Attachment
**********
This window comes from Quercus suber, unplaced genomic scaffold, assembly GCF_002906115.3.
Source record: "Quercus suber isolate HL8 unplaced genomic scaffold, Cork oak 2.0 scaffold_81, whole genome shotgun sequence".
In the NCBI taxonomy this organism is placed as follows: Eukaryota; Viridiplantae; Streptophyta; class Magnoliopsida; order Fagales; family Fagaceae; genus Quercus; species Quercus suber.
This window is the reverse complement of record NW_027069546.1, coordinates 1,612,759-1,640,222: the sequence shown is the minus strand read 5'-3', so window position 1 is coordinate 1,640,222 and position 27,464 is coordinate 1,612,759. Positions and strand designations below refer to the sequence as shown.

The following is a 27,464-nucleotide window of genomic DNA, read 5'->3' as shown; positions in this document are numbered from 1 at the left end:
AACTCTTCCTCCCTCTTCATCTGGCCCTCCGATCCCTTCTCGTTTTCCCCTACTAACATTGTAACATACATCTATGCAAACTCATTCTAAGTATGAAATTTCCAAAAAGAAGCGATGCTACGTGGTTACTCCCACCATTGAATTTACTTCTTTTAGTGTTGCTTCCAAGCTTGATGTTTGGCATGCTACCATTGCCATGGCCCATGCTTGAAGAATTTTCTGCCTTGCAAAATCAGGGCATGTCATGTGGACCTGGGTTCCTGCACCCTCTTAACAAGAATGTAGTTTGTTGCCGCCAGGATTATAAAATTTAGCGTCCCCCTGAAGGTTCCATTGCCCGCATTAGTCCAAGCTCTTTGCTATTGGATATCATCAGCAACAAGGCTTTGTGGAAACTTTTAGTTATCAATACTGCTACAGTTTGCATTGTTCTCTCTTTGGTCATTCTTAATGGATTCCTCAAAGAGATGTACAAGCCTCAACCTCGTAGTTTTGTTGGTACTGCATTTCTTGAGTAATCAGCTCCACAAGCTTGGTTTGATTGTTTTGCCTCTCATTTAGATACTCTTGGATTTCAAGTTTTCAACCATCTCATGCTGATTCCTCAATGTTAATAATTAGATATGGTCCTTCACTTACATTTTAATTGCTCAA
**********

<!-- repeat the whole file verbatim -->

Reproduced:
This window comes from Quercus suber, unplaced genomic scaffold, assembly GCF_002906115.3.
Source record: "Quercus suber isolate HL8 unplaced genomic scaffold, Cork oak 2.0 scaffold_81, whole genome shotgun sequence".
In the NCBI taxonomy this organism is placed as follows: Eukaryota; Viridiplantae; Streptophyta; class Magnoliopsida; order Fagales; family Fagaceae; genus Quercus; species Quercus suber.
This window is the reverse complement of record NW_027069546.1, coordinates 1,612,759-1,640,222: the sequence shown is the minus strand read 5'-3', so window position 1 is coordinate 1,640,222 and position 27,464 is coordinate 1,612,759. Positions and strand designations below refer to the sequence as shown.

The following is a 27,464-nucleotide window of genomic DNA, read 5'->3' as shown; positions in this document are numbered from 1 at the left end:
AACTCTTCCTCCCTCTTCATCTGGCCCTCCGATCCCTTCTCGTTTTCCCCTACTAACATTGTAACATACATCTATGCAAACTCATTCTAAGTATGAAATTTCCAAAAAGAAGCGATGCTACGTGGTTACTCCCACCATTGAATTTACTTCTTTTAGTGTTGCTTCCAAGCTTGATGTTTGGCATGCTACCATTGCCATGGCCCATGCTTGAAGAATTTTCTGCCTTGCAAAATCAGGGCATGTCATGTGGACCTGGGTTCCTGCACCCTCTTAACAAGAATGTAGTTTGTTGCCGCCAGGATTATAAAATTTAGCGTCCCCCTGAAGGTTCCATTGCCCGCATTAGTCCAAGCTCTTTGCTATTGGATATCATCAGCAACAAGGCTTTGTGGAAACTTTTAGTTATCAATACTGCTACAGTTTGCATTGTTCTCTCTTTGGTCATTCTTAATGGATTCCTCAAAGAGATGTACAAGCCTCAACCTCGTAGTTTTGTTGGTACTGCATTTCTTGAGTAATCAGCTCCACAAGCTTGGTTTGATTGTTTTGCCTCTCATTTAGATACTCTTGGATTTCAAGTTTTCAACCATCTCATGCTGATTCCTCAATGTTAATAATTAGATATGGTCCTTCACTTACATTTTAATTGCTCAA